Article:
Latin America’s stability and prosperity will benefit from cooperation between the two partners. Brazil already plays an essential role in this area at bilateral and regional level. In this respect, social cohesion constitutes a framework for joint action, whether within the EU-LAC (Latin America – Caribbean) forum or international organisations and civil society.

Owing to its importance and influence, Brazil plays a leading role in regional integration within Mercosur which could benefit from EU experience within the framework of a strategic partnership. Integration of Mercosur is also a challenge for the EU, which wishes to strengthen its relations through a comprehensive and balanced agreement.

Bilateral commercial and economic relations should also be strengthened. The strategic partnership will strengthen cooperation and dialogue in areas of common interest having an impact on jobs and social cohesion. Clearer and more stable frameworks, bilateral agreements and the participation of Brazil in a number of Community programmes are all ways of strengthening relations. Emphasis will be placed on trade and investment by improving access to markets, on economic and financial issues, on the information society and the potential of information and communications technologies (ICT), on air and maritime transport, on science, technology and priority innovations and on satellite navigation (Galileo).

With respect to justice, freedom and security, the EU and Brazil should cooperate in combating organised crime, corruption, illegal migration and drug trafficking within bilateral and multilateral frameworks. A short stay visa waiver agreement should be concluded to guarantee reciprocal treatment of Brazilian and European citizens.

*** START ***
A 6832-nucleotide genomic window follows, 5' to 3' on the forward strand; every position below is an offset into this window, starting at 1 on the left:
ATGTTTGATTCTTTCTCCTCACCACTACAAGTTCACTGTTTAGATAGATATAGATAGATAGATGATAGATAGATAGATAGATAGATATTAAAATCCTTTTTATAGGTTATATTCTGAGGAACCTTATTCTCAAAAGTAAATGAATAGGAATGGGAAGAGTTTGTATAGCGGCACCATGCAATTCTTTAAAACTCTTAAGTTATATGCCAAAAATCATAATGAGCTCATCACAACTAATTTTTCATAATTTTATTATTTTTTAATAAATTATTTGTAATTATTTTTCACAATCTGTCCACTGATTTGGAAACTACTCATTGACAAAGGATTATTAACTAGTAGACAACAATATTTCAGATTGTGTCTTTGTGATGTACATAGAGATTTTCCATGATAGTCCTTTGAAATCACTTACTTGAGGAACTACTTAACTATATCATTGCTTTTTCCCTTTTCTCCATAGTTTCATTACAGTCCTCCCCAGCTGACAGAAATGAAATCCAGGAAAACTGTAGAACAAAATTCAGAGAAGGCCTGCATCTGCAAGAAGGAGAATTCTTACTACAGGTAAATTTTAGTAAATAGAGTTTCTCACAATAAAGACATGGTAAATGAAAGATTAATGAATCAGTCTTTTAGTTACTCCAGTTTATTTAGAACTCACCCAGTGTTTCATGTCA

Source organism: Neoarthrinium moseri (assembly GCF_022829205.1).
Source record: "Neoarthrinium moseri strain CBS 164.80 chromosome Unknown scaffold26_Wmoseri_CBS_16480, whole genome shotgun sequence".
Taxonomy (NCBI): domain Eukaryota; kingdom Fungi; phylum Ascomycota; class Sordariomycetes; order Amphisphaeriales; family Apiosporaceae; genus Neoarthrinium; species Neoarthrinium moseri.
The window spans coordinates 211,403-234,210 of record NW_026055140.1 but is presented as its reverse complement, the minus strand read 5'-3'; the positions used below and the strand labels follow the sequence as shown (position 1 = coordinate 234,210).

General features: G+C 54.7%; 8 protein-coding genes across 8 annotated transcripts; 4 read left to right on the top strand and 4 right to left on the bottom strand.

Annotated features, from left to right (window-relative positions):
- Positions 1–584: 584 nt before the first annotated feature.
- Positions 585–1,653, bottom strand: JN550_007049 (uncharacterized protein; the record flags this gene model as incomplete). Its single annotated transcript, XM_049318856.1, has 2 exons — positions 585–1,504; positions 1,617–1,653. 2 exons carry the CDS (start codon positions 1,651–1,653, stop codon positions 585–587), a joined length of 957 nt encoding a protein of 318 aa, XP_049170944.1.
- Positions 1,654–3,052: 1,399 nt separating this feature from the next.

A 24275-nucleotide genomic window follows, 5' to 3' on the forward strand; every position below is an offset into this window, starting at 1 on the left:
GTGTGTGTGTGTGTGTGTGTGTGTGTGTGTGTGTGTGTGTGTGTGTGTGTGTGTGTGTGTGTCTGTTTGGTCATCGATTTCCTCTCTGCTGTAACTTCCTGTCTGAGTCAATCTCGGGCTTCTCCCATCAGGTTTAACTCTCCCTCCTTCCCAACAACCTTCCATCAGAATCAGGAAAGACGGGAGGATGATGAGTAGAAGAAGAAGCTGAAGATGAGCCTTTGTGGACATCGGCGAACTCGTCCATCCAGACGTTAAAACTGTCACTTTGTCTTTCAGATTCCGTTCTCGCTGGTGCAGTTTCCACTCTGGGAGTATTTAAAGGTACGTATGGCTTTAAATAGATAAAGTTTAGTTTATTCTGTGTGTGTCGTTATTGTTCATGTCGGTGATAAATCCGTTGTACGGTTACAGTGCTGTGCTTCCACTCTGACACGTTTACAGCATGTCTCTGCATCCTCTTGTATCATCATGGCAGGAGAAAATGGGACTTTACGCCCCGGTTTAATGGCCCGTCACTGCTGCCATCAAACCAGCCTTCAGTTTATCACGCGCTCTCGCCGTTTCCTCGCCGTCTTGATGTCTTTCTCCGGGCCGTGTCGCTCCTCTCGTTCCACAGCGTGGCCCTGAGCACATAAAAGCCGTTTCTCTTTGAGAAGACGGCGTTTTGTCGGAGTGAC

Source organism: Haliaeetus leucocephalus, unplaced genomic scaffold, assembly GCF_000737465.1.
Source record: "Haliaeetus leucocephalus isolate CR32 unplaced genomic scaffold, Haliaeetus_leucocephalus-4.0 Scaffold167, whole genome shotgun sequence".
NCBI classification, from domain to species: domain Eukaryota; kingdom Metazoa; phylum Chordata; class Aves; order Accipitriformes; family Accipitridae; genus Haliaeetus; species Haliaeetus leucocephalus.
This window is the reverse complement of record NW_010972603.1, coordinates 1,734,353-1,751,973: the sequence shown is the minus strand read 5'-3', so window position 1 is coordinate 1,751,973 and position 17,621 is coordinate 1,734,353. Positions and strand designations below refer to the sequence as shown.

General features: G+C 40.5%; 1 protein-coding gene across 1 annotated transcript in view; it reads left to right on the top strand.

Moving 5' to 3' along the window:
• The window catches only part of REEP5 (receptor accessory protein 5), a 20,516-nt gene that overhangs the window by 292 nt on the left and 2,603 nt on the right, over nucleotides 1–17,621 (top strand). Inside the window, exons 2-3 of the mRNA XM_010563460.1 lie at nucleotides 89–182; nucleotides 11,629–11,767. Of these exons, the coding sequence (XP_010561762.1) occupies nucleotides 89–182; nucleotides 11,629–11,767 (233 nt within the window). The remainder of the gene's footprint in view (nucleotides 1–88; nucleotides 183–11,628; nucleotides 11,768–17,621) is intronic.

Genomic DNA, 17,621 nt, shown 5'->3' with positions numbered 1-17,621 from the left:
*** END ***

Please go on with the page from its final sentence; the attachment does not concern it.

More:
Finally, bringing people together is another aspect of the strategic partnership. Exchanges in the area of higher education supported by Community programmes (ALBAN, Erasmus Mundus and ALFA) should be strengthened. Cultural and linguistic diversity should be further promoted within international institutions such as UNESCO. Contact between civil society and business on both sides should also be encouraged via the “Youth in Action” programme or on the occasion of summits.


The strategic partnership will deepen relations between the EU and Brazil, which are currently based on the 1992 framework cooperation agreement and the 1995 EU-Mercosur framework cooperation agreement.

Related Acts

Common declaration adopted at the EU-Brazil summit of 4 July 2007 in Lisbon

During their first summit in Lisbon, on 4 July 2007, the EU and Brazil launched their strategic partnership, whose implementation will be based on an action plan. The two partners are committed to a common response to global challenges (peace and security, reform of the United Nations, eradication of poverty, environment, energy, climate change, etc.) by strengthening their political dialogue and supporting multilateralism. At the same time, they have agreed to strengthen sectoral political dialogues (maritime transport, information society, environment, sustainable development), launch new dialogues (energy, employment and social affairs, regional development, culture and education) and establish a consultation mechanism for sanitary and phytosanitary issues. They have also agreed to expand and deepen their economic and trade relations (liberalise exchanges, facilitate investments, conclude an EU-Mercosur association agreement, launch a dialogue on macroeconomic and financial issues, etc.).